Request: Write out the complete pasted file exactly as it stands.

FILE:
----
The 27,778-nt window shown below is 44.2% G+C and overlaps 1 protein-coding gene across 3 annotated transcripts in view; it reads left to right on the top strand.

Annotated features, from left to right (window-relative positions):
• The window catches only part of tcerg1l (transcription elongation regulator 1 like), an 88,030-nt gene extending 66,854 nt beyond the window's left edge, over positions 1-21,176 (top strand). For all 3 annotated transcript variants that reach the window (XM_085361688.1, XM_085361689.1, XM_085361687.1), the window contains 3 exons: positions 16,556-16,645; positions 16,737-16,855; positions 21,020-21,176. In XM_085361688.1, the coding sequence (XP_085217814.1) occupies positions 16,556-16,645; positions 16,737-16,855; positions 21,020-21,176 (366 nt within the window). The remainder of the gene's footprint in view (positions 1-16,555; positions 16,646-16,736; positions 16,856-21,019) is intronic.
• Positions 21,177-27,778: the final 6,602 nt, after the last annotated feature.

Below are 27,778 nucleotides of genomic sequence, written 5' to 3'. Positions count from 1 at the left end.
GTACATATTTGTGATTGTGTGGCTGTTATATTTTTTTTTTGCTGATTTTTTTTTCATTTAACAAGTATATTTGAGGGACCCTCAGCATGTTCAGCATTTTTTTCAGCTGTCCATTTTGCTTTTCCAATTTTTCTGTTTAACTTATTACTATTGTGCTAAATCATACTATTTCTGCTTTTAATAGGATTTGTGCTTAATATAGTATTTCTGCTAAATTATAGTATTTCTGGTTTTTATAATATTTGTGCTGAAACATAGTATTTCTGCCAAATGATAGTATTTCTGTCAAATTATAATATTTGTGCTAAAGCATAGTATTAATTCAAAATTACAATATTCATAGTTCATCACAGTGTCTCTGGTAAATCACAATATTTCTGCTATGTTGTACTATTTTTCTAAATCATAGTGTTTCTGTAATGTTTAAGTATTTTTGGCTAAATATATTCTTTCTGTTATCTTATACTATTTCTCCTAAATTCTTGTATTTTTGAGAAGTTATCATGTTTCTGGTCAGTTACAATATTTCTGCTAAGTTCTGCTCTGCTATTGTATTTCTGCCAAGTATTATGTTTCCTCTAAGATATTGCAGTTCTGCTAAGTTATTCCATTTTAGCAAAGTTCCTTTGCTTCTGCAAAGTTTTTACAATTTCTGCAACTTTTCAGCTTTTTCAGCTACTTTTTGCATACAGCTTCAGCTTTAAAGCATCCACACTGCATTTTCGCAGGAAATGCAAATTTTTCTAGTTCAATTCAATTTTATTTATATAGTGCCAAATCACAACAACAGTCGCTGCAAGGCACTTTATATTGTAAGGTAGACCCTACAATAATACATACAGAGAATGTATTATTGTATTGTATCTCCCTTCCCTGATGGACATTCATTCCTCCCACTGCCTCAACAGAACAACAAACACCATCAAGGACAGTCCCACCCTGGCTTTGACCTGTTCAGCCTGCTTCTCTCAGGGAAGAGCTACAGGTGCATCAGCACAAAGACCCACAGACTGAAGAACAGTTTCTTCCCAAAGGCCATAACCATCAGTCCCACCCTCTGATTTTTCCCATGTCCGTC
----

The 27,778-nt window shown below is 44.2% G+C and overlaps 1 protein-coding gene across 3 annotated transcripts in view; it reads left to right on the top strand.

Annotated features, from left to right (window-relative positions):
• The window catches only part of tcerg1l (transcription elongation regulator 1 like), an 88,030-nt gene extending 66,854 nt beyond the window's left edge, over positions 1-21,176 (top strand). For all 3 annotated transcript variants that reach the window (XM_085361688.1, XM_085361689.1, XM_085361687.1), the window contains 3 exons: positions 16,556-16,645; positions 16,737-16,855; positions 21,020-21,176. In XM_085361688.1, the coding sequence (XP_085217814.1) occupies positions 16,556-16,645; positions 16,737-16,855; positions 21,020-21,176 (366 nt within the window). The remainder of the gene's footprint in view (positions 1-16,555; positions 16,646-16,736; positions 16,856-21,019) is intronic.
• Positions 21,177-27,778: the final 6,602 nt, after the last annotated feature.

Below are 27,778 nucleotides of genomic sequence, written 5' to 3'. Positions count from 1 at the left end.
GTACATATTTGTGATTGTGTGGCTGTTATATTTTTTTTTTGCTGATTTTTTTTTCATTTAACAAGTATATTTGAGGGACCCTCAGCATGTTCAGCATTTTTTTCAGCTGTCCATTTTGCTTTTCCAATTTTTCTGTTTAACTTATTACTATTGTGCTAAATCATACTATTTCTGCTTTTAATAGGATTTGTGCTTAATATAGTATTTCTGCTAAATTATAGTATTTCTGGTTTTTATAATATTTGTGCTGAAACATAGTATTTCTGCCAAATGATAGTATTTCTGTCAAATTATAATATTTGTGCTAAAGCATAGTATTAATTCAAAATTACAATATTCATAGTTCATCACAGTGTCTCTGGTAAATCACAATATTTCTGCTATGTTGTACTATTTTTCTAAATCATAGTGTTTCTGTAATGTTTAAGTATTTTTGGCTAAATATATTCTTTCTGTTATCTTATACTATTTCTCCTAAATTCTTGTATTTTTGAGAAGTTATCATGTTTCTGGTCAGTTACAATATTTCTGCTAAGTTCTGCTCTGCTATTGTATTTCTGCCAAGTATTATGTTTCCTCTAAGATATTGCAGTTCTGCTAAGTTATTCCATTTTAGCAAAGTTCCTTTGCTTCTGCAAAGTTTTTACAATTTCTGCAACTTTTCAGCTTTTTCAGCTACTTTTTGCATACAGCTTCAGCTTTAAAGCATCCACACTGCATTTTCGCAGGAAATGCAAATTTTTCTAGTTCAATTCAATTTTATTTATATAGTGCCAAATCACAACAACAGTCGCTGCAAGGCACTTTATATTGTAAGGTAGACCCTACAATAATACATACAGAGAATGTATTATTGTATTGTATCTCCCTTCCCTGATGGACATTCATTCCTCCCACTGCCTCAACAGAACAACAAACACCATCAAGGACAGTCCCACCCTGGCTTTGACCTGTTCAGCCTGCTTCTCTCAGGGAAGAGCTACAGGTGCATCAGCACAAAGACCCACAGACTGAAGAACAGTTTCTTCCCAAAGGCCATAACCATCAGTCCCACCCTCTGATTTTTCCCATGTCCGTC